Virtual Aussie trade show heading for 10,000 visitors
Organisers of the world's first virtual trade exhibition, the Australian Print, Sign, Display & Graphics Virtual Trade Show, say strong visitor numbers and resulting sales bodes well for business sentiment into the new financial year.
The virtual trade show passed another milestone last week, speeding past it’s 8000th visit just five weeks after opening. The organiser said the constant stream of traffic continues apace, with 10,000 visits now firmly on the horizon.
With exhibitors across the board reporting positive flow-ons, genuine leads and some early sales, driven by participation in the show, indications are that businesses are genuinely planning for the future.
Unsurprisingly, EOFY activity drove a surge of activity towards the end of June but, with the asset write-off, in particular, set to continue until Christmas, there’s no sign yet that businesses have put their deliberations on hold.
Ben Eaton, CEO of Starleaton, reported an uptick in activity and enquiries, particularly related to the Zund cutters which featured at the show, saying it had "absolutely" contributed to the company’s sales pipeline, while Luke Wooldridge from Fujifilm also reported strong interest in "show specials".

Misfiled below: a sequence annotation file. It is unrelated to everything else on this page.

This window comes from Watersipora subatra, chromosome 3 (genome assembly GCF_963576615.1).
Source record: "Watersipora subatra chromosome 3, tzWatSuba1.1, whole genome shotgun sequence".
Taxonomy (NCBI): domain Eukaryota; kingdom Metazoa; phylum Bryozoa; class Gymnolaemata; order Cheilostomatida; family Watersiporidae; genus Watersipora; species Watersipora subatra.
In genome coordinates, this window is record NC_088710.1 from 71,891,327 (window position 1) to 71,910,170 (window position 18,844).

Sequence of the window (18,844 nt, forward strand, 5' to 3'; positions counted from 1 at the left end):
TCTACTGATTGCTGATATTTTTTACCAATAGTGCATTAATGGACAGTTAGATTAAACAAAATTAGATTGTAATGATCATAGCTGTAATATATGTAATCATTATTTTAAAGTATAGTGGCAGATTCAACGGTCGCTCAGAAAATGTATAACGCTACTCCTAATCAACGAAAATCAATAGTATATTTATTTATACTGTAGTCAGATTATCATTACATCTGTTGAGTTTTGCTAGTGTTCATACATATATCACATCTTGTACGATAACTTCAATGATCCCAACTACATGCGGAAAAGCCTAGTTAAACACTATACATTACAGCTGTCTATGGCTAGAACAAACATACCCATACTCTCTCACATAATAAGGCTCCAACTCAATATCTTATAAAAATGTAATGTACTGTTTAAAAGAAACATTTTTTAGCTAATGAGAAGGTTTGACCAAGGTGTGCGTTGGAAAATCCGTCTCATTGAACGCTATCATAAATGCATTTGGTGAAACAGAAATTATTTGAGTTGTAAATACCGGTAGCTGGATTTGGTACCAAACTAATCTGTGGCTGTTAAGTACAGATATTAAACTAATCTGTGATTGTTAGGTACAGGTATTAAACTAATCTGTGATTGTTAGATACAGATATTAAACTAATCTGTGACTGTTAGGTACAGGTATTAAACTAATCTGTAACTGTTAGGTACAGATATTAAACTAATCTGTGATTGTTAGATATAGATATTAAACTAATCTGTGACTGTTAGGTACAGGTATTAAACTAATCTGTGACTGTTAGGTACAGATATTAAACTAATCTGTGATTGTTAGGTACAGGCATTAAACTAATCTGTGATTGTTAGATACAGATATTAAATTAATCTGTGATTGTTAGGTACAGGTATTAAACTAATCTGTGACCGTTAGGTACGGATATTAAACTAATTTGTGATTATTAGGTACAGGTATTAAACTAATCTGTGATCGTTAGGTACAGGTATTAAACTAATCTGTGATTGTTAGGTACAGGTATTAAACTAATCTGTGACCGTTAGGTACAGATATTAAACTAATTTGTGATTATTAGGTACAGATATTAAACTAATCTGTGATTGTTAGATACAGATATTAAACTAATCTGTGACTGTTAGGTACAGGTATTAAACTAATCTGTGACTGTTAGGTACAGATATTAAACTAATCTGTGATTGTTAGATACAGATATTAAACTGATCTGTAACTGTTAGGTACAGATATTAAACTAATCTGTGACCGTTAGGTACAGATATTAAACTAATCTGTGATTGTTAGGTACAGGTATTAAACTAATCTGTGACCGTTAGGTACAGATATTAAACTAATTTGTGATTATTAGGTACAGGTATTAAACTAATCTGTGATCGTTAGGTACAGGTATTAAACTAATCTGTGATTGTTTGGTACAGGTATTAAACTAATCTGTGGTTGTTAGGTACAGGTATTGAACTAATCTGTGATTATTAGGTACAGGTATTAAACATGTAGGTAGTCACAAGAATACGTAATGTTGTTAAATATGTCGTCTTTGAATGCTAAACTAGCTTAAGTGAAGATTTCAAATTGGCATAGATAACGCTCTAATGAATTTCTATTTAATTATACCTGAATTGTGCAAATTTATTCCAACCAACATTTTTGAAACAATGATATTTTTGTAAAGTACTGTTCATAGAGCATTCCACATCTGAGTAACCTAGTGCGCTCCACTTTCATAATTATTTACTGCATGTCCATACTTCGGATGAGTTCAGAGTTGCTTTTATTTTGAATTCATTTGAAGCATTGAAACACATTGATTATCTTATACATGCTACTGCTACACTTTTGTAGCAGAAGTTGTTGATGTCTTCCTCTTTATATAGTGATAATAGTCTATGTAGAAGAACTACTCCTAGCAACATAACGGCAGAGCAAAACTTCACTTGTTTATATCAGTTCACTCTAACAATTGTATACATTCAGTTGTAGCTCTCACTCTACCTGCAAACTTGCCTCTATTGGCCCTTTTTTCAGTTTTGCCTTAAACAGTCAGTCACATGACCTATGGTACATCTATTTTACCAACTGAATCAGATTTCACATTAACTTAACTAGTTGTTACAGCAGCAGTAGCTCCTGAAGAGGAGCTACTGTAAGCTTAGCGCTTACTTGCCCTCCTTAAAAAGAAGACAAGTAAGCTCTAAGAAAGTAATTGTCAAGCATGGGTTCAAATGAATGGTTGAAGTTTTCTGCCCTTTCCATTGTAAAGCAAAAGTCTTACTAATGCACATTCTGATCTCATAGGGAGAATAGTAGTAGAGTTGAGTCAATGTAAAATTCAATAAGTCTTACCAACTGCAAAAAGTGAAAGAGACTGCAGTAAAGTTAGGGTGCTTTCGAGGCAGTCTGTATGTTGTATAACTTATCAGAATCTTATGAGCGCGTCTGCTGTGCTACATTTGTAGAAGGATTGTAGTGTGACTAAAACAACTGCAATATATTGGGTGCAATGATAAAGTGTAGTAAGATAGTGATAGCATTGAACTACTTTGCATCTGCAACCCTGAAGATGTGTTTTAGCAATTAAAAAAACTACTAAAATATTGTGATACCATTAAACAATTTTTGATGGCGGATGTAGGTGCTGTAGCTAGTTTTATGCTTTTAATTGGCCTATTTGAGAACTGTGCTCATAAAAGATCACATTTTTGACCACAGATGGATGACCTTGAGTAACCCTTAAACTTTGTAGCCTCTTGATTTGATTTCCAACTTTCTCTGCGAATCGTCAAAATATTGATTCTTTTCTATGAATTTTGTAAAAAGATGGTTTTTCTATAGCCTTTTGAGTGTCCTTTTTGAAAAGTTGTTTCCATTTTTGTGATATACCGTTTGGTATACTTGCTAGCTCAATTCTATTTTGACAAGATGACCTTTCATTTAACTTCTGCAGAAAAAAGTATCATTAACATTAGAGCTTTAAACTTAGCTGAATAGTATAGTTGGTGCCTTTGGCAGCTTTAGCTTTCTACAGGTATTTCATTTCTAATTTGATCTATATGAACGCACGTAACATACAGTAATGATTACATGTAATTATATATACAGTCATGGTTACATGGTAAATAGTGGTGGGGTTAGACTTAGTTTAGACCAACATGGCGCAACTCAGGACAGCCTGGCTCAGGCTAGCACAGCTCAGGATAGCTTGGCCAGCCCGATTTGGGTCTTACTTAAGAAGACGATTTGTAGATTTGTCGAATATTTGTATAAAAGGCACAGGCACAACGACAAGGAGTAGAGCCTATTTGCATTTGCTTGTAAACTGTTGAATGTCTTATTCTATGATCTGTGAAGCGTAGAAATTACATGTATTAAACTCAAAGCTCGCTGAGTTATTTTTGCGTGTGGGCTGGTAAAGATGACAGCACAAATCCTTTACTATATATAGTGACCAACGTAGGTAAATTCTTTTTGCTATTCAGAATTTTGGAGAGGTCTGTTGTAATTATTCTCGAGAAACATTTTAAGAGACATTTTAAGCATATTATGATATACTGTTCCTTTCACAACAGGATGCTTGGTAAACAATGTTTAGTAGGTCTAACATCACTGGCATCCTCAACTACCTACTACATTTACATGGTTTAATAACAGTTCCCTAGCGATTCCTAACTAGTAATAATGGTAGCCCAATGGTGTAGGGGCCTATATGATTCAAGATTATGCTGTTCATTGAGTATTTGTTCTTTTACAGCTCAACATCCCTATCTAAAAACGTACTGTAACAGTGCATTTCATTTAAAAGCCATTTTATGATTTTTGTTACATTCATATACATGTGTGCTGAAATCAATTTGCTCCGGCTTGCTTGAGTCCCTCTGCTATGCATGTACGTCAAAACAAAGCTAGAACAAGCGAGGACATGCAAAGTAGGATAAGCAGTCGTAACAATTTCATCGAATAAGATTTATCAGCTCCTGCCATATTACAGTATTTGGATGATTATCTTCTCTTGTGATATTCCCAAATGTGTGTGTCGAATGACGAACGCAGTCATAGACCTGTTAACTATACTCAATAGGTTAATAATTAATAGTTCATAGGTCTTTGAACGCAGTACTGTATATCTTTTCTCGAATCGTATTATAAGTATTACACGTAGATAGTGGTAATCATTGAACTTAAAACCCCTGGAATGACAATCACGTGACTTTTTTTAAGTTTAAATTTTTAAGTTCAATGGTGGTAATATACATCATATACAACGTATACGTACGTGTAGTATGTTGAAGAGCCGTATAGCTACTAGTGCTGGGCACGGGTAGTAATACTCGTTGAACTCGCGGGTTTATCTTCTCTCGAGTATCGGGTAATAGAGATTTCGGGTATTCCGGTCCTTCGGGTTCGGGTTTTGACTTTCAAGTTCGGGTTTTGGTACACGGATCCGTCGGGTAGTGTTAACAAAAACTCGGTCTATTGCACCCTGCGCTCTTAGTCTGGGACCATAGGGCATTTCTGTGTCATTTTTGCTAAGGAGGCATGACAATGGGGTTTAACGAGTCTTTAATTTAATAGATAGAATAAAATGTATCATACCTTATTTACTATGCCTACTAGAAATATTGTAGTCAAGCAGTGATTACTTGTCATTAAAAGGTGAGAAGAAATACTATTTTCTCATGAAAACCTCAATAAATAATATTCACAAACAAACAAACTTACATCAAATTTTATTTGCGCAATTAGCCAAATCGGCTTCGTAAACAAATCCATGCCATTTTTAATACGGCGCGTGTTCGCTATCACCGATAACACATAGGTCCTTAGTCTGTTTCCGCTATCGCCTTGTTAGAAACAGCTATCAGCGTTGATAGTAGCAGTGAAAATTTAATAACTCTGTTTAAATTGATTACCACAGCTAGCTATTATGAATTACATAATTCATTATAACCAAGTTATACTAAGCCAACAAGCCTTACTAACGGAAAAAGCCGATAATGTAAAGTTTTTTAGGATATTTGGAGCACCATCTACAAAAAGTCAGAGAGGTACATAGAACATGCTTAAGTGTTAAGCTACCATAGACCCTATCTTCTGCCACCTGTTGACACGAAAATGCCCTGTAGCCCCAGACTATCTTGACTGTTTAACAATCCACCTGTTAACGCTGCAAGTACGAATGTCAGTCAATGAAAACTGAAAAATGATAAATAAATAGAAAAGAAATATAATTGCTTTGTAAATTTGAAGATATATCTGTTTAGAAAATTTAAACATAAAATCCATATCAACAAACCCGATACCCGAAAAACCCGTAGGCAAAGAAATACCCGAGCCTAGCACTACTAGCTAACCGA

So, is it as good as a physical trade show? Kelly Tam from Epson said it’s difficult to compare an online show with the "face-to-face" interaction available at a traditional trade show but, like many others, she said Epson has seen a noticeable lift in enquiries, especially immediately after launch, and has validated those as genuine leads.
Ian Parsonson from Hexis reported strong activity and sales right from the start of the show, with a particularly good response to show specials, as did Michael Smith from Eurotech, who said the virtual show was a welcome initiative. “It’s good to see the trade thinking in terms of innovation,” he said
With the show set to run until the end of September, the story is far from over. Exhibitors continue to refresh their content and offers regularly to keep interest levels up, and new seminar and workshop sessions are to be launched every couple of weeks.
Visual Connections CEO Peter Harper said the long-term strategy was quite deliberate in the face of a rapidly changing economic and regulatory environment and uncertainty around the pandemic itself.
“Together with our exhibitors, who have their finger closely on the pulse of the industry, we took the view that any resource we created had to be available in the longer term – so businesses could come back, time and again as their circumstances dictated, to find solutions to help them recover, rebuild, and create new opportunities into the future,” he said.